Marketing strategy Marketing strategy is a process that can allow an organization to concentrate its limited resources on the greatest opportunities to increase sales and achieve a sustainable competitive advantage. A marketing strategy should be centered around the key concept that customer satisfaction is the main goal. Marketing strategy is a method of focusing an organization’s energies and resources on a course of action which can lead to increased sales and dominance of a targeted market niche.
A marketing strategy combines product development, promotion, distribution, pricing, relationship management and other elements; identifies the firm’s marketing goals, and explains how they will be achieved, ideally within a stated timeframe. Marketing strategy determines the choice of target market segments, positioning, marketing mix, and allocation of resources. It is most effective when it is an integral component of overall firm strategy, defining how the organization will successfully engage customers, prospects, and competitors in the market arena.
Corporate strategies, corporate missions, and corporate goals. As the customer constitutes the source of a company’s revenue, marketing strategy is closely linked with sales. A key component of marketing strategy is often to keep marketing in line with a company’s overarching mission statement. Basic theory: 1. Target Audience 2. Proposition/Key Element 3. Implementation 4. A marketing strategy can serve as the foundation of a marketing plan. A marketing plan contains a set of specific actions required to successfully implement a marketing strategy.
For example: “Use a low cost product to attract consumers. Once our organization, via our low cost product, has established a relationship with consumers, our organization will sell additional, higher-margin products and services that enhance the consumer’s interaction with the low-cost product or service. ” 5. A strategy consists of a well thought out series of tactics to make a marketing plan more effective. Marketing strategies serve as the fundamental underpinning of marketing plans designed to fill market needs and reach marketing objectives.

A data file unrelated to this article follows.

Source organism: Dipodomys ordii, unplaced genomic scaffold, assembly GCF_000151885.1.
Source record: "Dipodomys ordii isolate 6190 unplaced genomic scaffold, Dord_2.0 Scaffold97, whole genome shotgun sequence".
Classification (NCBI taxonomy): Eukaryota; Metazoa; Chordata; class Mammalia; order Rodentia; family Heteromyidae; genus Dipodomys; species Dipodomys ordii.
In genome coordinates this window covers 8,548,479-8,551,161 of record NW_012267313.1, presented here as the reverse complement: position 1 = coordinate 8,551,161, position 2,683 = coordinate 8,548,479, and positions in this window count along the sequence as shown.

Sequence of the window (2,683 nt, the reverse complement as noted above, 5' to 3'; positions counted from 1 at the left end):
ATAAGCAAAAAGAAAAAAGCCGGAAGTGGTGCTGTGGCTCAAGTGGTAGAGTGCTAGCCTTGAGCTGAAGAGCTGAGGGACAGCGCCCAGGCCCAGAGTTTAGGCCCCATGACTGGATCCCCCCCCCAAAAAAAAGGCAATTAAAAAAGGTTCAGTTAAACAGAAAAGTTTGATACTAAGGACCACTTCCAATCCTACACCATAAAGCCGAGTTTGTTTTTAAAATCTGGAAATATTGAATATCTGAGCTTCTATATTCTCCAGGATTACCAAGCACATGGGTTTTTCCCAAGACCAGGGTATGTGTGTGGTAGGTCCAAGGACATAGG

Plans and objectives are generally tested for measurable results. 6. A marketing strategy often integrates an organization’s marketing goals, policies, and action sequences (tactics) into a cohesive whole. Similarly, the various strands of the strategy , which might include advertising, channel marketing, internet marketing, promotion and public relations can be orchestrated. Many companies cascade a strategy throughout an organization, by creating strategy tactics that then become strategy goals for the next level or group.
Each one group is expected to take that strategy goal and develop a set of tactics to achieve that goal. This is why it is important to make each strategy goal measurable. 7. Marketing strategies are dynamic and interactive. They are partially planned and partially unplanned. TYPES OF STRATEGIES Marketing strategies may differ depending on the unique situation of the individual business. However there are a number of ways of categorizing some generic strategies.
A brief description of the most common categorizing schemes is presented below: • Strategies based on market dominance – In this scheme, firms are classified based on their market share or dominance of an industry. Typically there are three types of market dominance strategies: 0 Leader 0 Challenger 0 Follower • Porter generic strategies – strategy on the dimensions of strategic scope and strategic strength. Strategic scope refers to the market penetration while strategic strength refers to the firm’s sustainable competitive advantage.
The generic strategy framework (porter 1984) comprises two alternatives each with two alternative scopes. These are Differentiation and low-cost leadership each with a dimension of Focus-broad or narrow. 0 Product differentiation 0 Market segmentation • Innovation strategies – This deals with the firm’s rate of the new product development and business model innovation. It asks whether the company is on the cutting edge of technology and business innovation. There are three types: 0 Pioneers 0 Close followers 0 Late followers • Growth strategies – In this scheme we ask the question, “How should the firm grow? There are a number of different ways of answering that question, but the most common gives four answers: 0 Horizontal integration 0 Vertical integration 0 Diversification 0 Intensification A more detailed scheme uses the categories: • • • • • Prospector Analyzer Defender Reactor Marketing warfare strategies – This scheme draws parallels between marketing strategies and military strategies. STRATEGIC MODELS Marketing participants often employ strategic models and tools to analyze marketing decisions.